The Value of a Core Research Module in the Medical Curriculum

Main Article Content

Joshua Thomas
Emily Bligh
Elisabeth Baggus
Joanne Thompson


Introduction: Application of research methods to medical research is a key skill that students should acquire during medical school. The value of a mandatory research module for students in terms of their understanding of medical research and the academic outputs that arise from the module are yet to be evaluated, especially compared to research undertaken through different avenues.
Method: Sheffield Medical Students were invited to complete a questionnaire on their thoughts of the research module, any academic outputs that arose from the module and any further research that they had undertaken outside the module. Ordinal regression analysis was used to assess for differences between groups’ answers to the Likert scales.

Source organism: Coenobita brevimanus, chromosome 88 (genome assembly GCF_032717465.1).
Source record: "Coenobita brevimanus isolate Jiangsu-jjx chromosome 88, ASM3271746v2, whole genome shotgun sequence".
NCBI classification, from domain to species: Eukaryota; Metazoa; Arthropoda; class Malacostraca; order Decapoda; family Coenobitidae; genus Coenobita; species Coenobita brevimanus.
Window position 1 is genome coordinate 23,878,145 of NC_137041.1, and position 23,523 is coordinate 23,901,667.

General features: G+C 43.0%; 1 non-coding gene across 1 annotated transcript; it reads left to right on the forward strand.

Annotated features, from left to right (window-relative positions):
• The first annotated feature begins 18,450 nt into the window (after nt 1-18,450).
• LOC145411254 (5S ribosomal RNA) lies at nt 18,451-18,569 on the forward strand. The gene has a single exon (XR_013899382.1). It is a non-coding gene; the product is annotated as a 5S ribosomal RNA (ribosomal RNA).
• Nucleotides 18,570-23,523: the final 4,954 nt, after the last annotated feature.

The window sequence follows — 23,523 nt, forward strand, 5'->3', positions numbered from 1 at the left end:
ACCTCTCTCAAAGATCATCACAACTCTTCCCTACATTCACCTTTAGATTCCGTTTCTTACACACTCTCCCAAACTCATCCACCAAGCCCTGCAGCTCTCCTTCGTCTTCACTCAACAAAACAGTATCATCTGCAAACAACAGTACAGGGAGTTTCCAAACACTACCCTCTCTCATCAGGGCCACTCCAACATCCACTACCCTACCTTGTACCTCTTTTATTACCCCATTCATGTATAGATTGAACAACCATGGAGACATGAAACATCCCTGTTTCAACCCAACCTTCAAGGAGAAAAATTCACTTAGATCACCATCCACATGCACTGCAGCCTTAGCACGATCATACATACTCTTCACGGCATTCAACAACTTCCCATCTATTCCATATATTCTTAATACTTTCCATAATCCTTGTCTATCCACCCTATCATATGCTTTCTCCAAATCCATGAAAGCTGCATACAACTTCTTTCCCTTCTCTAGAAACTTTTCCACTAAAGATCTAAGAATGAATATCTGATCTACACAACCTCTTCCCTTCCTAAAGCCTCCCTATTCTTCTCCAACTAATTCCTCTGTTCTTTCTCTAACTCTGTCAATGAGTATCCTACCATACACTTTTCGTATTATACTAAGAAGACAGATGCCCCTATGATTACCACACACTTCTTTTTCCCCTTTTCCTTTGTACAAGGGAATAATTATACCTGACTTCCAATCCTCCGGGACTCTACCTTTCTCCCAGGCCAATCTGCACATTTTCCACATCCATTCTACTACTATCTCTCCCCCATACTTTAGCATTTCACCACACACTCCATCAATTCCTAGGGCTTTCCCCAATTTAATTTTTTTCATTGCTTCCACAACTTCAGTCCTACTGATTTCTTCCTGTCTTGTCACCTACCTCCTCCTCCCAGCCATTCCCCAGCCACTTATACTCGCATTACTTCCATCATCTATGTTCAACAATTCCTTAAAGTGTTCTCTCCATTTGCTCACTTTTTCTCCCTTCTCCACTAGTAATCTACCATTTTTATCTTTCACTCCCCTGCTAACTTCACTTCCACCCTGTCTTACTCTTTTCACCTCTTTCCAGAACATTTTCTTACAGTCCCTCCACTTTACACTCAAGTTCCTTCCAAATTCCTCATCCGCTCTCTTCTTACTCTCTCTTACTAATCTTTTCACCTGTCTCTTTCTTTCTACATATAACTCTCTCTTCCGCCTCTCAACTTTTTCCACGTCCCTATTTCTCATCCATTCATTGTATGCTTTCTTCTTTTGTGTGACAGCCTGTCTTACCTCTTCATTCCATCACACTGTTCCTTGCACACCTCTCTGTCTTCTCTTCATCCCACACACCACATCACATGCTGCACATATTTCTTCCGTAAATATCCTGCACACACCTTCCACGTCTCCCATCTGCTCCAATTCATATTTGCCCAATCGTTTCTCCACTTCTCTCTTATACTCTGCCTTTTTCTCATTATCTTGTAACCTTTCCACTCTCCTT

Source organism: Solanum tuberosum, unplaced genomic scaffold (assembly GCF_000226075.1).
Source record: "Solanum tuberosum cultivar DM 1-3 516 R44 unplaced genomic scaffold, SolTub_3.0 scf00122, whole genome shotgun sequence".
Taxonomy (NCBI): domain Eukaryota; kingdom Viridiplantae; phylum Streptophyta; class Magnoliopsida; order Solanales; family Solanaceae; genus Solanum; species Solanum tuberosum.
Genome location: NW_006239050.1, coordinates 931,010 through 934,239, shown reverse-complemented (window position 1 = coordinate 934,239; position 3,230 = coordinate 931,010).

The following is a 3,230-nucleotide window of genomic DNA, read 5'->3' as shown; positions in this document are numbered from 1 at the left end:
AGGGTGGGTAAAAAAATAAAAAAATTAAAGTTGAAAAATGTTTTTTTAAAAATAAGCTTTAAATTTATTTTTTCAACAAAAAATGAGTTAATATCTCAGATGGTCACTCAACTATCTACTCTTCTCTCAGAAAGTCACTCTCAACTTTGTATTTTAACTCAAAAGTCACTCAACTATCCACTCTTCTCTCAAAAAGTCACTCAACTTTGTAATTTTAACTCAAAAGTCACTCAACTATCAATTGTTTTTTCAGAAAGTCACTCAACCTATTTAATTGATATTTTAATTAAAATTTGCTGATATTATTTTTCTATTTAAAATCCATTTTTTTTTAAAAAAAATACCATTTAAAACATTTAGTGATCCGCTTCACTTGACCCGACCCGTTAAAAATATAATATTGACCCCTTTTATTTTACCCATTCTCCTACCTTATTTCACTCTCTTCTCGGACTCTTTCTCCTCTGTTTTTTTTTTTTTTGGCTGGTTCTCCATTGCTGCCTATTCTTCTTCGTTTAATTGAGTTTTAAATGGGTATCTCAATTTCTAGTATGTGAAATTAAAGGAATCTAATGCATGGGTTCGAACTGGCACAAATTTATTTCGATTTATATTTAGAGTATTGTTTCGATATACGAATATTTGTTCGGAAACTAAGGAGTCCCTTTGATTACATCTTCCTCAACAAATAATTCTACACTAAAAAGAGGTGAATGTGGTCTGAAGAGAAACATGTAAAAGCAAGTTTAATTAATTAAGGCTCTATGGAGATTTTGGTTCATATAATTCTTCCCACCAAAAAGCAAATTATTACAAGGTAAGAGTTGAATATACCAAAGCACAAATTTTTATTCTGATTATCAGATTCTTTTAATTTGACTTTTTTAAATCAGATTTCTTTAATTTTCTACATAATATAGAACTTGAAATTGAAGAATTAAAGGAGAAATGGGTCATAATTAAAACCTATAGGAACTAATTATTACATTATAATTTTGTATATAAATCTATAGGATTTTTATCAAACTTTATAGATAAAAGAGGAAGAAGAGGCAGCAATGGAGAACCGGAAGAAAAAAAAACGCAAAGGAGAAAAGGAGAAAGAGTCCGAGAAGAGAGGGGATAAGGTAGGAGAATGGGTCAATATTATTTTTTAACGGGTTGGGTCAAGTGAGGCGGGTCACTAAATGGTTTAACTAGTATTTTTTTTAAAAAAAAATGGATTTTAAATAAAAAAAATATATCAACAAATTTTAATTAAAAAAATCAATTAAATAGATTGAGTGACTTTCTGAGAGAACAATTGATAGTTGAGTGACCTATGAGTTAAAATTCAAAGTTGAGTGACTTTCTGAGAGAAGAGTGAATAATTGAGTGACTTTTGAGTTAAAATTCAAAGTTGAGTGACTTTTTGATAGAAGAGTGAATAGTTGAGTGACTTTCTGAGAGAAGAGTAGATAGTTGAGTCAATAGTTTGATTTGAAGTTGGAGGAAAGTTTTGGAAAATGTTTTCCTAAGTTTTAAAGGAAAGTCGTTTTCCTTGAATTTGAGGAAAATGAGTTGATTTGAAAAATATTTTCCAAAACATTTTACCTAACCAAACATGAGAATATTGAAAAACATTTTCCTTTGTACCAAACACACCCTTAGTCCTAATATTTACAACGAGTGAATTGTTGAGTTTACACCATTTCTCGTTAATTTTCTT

Results: 101 students answered the questionnaire. 72.3% of students agreed that the module increased their knowledge of medical research, while fewer students agreed that it increased their interest in research and desire to undertake further research. Undergraduates agreed that the module increased their knowledge more than postgraduates (p = 0.048). There were no differences between the type of research project undertaken and students’ opinions of the module. Students gained more academic outputs, i.e. journal submissions and conference presentations, from research undertaken outside of the module.
Discussion: This research found that students’ main benefit from the module was increased knowledge of medical research, in agreement with previous studies. Limitations of the study included gaining no information on respondents’ age and previous research experience, which may have had an impact on their opinion of the research module.

Article Details